geminiann08014 — Announcement
Does Methane Rain Down on Titan?
16 May 2008
A team of astronomers has used infrared spectral images of Saturn’s moon, Titan, acquired with the Gemini North Frederick C. Gillett Telescope, to dispute an earlier claimed detection of widespread morning methane drizzle.
Titan, the second largest moon in the solar system, has long fascinated astronomers because it is the only moon in the solar system with a thick atmosphere. Adding to the fascination, its cold atmosphere (94 K or -180º C near the surface) has a number of interesting similarities to our Earth’s atmosphere. For example, its complex temperature profile (temperature vs. altitude) has the same overall structure as Earth’s and the atmospheric surface pressures are nearly the same. Also like the earth’s atmosphere, nitrogen is the dominant chemical species.
After nitrogen, methane is the most abundant chemical species in Titan’s atmosphere. It has sometimes been said that methane plays the same role in Titan’s atmosphere as water does in ours. At low altitudes the temperatures and pressures in Titan’s atmosphere are close to those in which methane can condense into liquid form. During the last several decades there has been considerable speculation among astronomers as to whether or not Titan contains seas of liquid methane and whether or not methane actually rains onto the surface.
The marvelous images of Titan provided by the Cassini Mission and its Huygens probe, (which parachuted to the surface of Titan in January 2005), have revealed that seas are not present. However these images show river channels and what appear to be small lakes–suggesting that liquid methane does exist on parts of the surface. Meanwhile ground-based monitoring of Titan at Gemini and other large telescopes has revealed shifting cloud patterns and the occasional formation of thick and highly localized clouds. Thus, conditions seem ripe for precipitation.
Recently a team of astronomers at the University of California at Berkeley led by Mate Adamkovics reported direct detections of methane drizzle over a large region of Titan. The detections were based on comparisons of infrared images of Titan made in 2005 at the Very Large Telescope and in 2006 at the W.M. Keck Observatory on Mauna Kea. These observations were made in two wavelengths ranges in which Titan’s atmosphere is semitransparent, but in one of which condensed methane is believed to absorb more strongly. In each case the UC Berkeley team found evidence for extra absorption, which they attributed to small methane droplets, on the side of Titan that had recently been exposed to sunlight. The location led them to suggest that they had detected morning drizzle and that it is a diurnal phenomenon.
Independently a team of astronomers including Professor Sang Joon Kim of Kyunghee University, Korea, Laurence Trafton of the University of Texas, and Tom Geballe at Gemini Observatory (Gemini North), who were interested in studying other aspects of the atmosphere of Titan, used Gemini North’s integral field spectrograph, NIFS, and the adaptive optics system Altair to study that moon. On three dates in 2006 they acquired a detailed set of infrared spectral images covering all of Titan and including the wavelength ranges observed by the Berkeley team. The Berkeley finding sent them scrambling to examine their data for the same phenomenon.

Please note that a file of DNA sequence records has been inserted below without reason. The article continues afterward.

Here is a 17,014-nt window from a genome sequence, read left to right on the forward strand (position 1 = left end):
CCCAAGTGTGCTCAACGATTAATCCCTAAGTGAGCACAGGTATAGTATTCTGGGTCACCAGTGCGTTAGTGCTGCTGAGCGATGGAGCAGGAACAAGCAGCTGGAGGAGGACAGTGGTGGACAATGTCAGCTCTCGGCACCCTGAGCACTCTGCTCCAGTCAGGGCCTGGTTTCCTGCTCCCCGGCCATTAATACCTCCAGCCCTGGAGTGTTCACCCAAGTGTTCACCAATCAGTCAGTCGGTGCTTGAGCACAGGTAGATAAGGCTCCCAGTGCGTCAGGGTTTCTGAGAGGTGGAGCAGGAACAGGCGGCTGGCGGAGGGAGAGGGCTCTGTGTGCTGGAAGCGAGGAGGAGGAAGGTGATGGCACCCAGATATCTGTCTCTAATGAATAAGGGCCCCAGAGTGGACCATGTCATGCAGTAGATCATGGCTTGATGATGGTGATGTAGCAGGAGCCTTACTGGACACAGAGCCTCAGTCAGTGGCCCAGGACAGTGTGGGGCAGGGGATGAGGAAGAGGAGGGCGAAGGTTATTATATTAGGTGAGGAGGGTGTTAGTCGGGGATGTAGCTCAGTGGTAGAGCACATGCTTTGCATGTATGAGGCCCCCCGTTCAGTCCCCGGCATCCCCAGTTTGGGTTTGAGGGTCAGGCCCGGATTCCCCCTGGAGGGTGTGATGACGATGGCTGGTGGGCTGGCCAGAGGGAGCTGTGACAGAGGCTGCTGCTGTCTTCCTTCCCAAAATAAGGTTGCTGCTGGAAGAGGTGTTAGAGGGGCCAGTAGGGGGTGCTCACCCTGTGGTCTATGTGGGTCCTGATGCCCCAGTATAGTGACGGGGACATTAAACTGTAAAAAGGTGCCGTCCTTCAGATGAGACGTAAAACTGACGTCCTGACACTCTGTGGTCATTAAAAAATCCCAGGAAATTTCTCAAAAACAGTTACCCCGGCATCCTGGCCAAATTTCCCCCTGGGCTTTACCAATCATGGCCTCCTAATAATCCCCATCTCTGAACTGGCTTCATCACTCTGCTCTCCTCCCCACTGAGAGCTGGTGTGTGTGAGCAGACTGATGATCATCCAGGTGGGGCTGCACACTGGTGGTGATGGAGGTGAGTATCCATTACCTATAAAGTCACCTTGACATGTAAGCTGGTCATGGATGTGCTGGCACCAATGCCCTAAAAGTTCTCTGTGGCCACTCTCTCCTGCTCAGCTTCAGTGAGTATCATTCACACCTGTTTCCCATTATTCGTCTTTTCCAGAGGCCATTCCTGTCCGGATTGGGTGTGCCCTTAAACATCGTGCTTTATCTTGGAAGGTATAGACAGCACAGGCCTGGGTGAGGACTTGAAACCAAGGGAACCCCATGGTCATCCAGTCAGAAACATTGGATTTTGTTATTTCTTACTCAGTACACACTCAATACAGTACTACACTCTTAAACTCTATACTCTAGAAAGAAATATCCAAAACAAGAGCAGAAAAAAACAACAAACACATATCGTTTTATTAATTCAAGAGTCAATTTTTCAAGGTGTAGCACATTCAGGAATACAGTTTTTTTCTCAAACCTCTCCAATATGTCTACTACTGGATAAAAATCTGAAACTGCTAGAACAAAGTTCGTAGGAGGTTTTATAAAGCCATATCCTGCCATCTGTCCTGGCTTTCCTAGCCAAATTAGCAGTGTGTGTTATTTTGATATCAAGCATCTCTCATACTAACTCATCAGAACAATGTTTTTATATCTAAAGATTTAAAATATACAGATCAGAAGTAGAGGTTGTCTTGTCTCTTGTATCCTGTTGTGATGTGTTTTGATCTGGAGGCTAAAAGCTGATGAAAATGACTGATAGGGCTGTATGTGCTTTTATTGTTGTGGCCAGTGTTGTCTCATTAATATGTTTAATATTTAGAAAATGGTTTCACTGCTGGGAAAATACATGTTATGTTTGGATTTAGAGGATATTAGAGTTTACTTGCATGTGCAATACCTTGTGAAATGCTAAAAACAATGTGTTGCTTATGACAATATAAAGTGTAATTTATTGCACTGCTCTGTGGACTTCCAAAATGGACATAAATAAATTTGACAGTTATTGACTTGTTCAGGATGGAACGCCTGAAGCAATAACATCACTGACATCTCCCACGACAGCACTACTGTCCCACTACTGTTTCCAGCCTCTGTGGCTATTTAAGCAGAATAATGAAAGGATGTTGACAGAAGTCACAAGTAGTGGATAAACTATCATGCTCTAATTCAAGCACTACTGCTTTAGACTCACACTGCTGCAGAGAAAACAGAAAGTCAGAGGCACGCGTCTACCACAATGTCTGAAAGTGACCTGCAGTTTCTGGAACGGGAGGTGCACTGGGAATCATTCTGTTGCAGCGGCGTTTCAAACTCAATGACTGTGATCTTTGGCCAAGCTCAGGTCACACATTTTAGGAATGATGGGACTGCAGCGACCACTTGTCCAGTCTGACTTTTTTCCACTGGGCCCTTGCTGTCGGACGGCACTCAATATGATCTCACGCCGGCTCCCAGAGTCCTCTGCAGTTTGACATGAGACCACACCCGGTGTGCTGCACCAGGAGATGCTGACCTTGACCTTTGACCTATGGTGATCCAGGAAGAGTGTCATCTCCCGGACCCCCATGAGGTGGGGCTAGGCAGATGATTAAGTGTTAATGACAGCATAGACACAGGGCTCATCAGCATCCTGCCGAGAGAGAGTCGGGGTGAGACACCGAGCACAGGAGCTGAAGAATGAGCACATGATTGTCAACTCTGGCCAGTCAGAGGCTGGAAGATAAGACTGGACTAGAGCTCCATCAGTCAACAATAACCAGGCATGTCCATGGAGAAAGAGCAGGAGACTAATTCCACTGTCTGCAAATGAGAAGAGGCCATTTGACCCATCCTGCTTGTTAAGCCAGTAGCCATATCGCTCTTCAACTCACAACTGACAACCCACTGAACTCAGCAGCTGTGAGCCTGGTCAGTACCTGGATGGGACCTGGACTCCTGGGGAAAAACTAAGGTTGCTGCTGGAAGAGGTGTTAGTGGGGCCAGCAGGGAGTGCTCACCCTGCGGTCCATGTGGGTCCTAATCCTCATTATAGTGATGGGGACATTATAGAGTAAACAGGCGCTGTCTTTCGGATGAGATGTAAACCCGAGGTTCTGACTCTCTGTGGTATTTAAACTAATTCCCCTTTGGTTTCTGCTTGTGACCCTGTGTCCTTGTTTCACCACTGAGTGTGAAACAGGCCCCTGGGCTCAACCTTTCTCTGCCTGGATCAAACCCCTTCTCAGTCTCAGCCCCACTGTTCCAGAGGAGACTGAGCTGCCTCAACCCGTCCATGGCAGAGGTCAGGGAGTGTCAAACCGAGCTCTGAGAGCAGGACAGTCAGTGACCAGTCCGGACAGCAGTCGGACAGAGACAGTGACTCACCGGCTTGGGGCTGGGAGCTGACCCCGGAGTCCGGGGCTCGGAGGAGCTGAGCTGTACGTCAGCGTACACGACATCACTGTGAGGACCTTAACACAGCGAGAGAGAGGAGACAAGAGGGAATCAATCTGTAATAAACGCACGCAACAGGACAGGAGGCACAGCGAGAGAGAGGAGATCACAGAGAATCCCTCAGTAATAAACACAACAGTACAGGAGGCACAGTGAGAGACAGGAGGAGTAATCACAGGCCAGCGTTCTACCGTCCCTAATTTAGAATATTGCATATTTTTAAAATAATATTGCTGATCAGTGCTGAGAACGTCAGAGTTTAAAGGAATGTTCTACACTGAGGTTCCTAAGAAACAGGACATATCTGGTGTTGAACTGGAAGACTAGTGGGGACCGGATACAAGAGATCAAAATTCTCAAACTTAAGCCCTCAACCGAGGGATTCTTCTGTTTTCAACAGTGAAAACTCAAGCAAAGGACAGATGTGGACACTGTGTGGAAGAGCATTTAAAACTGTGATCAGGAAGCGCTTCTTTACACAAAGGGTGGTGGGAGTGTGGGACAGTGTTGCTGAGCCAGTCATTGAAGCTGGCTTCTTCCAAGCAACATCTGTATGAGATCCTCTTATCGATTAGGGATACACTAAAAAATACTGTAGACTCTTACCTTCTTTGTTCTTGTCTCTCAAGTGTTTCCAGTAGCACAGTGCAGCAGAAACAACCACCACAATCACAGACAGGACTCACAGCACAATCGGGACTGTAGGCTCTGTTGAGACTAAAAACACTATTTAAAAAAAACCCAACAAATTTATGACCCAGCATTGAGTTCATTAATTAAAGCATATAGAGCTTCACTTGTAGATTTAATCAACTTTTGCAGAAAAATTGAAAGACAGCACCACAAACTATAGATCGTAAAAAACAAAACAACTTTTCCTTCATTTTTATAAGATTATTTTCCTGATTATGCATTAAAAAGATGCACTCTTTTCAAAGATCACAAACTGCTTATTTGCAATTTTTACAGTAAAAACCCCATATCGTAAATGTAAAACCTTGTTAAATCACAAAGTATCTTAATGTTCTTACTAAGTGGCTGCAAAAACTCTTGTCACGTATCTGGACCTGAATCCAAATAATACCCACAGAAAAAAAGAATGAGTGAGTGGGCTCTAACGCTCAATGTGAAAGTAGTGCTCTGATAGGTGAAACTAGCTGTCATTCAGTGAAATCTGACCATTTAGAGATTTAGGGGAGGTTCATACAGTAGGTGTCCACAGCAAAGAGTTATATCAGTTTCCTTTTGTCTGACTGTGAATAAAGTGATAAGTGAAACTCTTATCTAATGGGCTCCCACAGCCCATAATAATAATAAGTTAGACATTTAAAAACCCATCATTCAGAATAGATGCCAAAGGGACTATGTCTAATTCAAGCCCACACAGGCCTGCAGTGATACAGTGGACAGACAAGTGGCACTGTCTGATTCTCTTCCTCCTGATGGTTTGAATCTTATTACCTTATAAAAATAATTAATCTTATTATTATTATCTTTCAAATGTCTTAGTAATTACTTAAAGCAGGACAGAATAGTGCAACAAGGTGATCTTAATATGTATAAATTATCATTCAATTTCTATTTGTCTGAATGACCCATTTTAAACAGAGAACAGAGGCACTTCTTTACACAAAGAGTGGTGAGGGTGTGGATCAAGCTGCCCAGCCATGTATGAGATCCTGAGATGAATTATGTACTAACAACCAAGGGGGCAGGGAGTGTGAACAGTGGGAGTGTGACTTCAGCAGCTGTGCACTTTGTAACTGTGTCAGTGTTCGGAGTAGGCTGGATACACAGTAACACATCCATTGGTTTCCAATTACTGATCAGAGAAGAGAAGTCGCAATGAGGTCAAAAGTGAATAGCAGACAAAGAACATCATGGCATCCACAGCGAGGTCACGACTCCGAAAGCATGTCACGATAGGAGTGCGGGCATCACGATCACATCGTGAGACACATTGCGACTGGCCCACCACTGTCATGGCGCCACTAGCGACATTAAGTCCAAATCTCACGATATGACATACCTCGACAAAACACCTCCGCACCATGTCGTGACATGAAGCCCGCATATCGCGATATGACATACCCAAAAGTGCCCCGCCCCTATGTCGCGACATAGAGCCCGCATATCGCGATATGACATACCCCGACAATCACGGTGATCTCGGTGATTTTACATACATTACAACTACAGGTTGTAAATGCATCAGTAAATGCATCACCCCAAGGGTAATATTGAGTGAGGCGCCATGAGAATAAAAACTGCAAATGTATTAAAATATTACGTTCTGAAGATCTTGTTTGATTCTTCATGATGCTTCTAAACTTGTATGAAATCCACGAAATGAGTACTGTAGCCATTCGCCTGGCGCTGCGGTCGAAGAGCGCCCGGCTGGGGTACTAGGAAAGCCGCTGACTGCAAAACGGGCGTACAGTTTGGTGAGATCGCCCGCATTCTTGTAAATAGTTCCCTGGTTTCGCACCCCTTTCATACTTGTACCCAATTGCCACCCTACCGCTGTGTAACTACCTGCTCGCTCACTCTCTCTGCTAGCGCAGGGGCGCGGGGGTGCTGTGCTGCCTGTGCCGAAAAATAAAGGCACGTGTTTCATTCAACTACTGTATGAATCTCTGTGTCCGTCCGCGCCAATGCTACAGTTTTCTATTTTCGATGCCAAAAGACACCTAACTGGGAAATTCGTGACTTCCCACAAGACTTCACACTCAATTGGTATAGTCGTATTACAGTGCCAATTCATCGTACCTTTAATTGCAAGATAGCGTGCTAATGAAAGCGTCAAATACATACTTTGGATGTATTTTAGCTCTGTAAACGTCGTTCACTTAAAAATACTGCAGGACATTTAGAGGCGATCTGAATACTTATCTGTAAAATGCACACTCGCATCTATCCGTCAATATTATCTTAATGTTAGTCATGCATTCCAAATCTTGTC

Using the same comparison technique as the Berkeley team they too found regions of apparent excess absorption at some locations on Titan. However, in their data set, these regions, (some of which were the same as seen by the Berkeley team), were now afternoon locations and also were locations on which the surface of Titan is bright (i.e., more highly reflecting of incident sunlight). Kim’s team also found that excess emission tended to be correlated with regions on Titan where the surface is darker.
This sort of anti-correlation suggested that the comparison technique was flawed. Kim’s team made a detailed study of the technique and found that it is very easy for it to produce difference images with spurious bright and dark regions. In their work, just published in Astrophysical Journal Letters, they conclude that there is no spectroscopic evidence for widespread methane drizzle or that such drizzle is a morning phenomenon. This does not mean that drizzle does not occur, but rather that remote detection of it, particularly via this technique, is much more difficult than first thought.
In their paper Kim, Trafton, and Geballe also point out that clouds, localized haze, and even differences in Titan’s surface geography likely complicate the detection of methane rain. Thus, although monitoring Titanian rainfall from Earth is an intriguing possibility, considerable additional observations and analytical work will be needed to investigate under what conditions the signature of methane drizzle can be extracted unambiguously from images of Titan.
Titan is Saturn’s largest (and 20th most distant moon), it is second only in mass to Jupiter’s Ganymede in our solar system. Titan has a diameter roughly 50% larger than the Earth’s moon and measures 2576km in mean radius. It was discovered by the Dutch astronomer Christiaan Huygens in 1655 and was the first known moon of Saturn which is now known to have at least 60 confirmed satellites.
Titan’s remarkable atmosphere is about 98.4% nitrogen and 1.6% methane. It orbits Saturn about once every 16 days and has a mass just over 2% that of the Earth.
Titan is visible through relatively small telescopes (and powerful, high-quality binoculars). Saturn and Titan are currently visible in the evening sky (May 2008).
For more details, read the article “No Evidence of Morning or Large-scale Drizzle on Titan,” by Sang J. Kim, Laurence M. Trafton and Thomas R. Geballe in the May 20th 2008 edition of ApJL 679, L53-L56.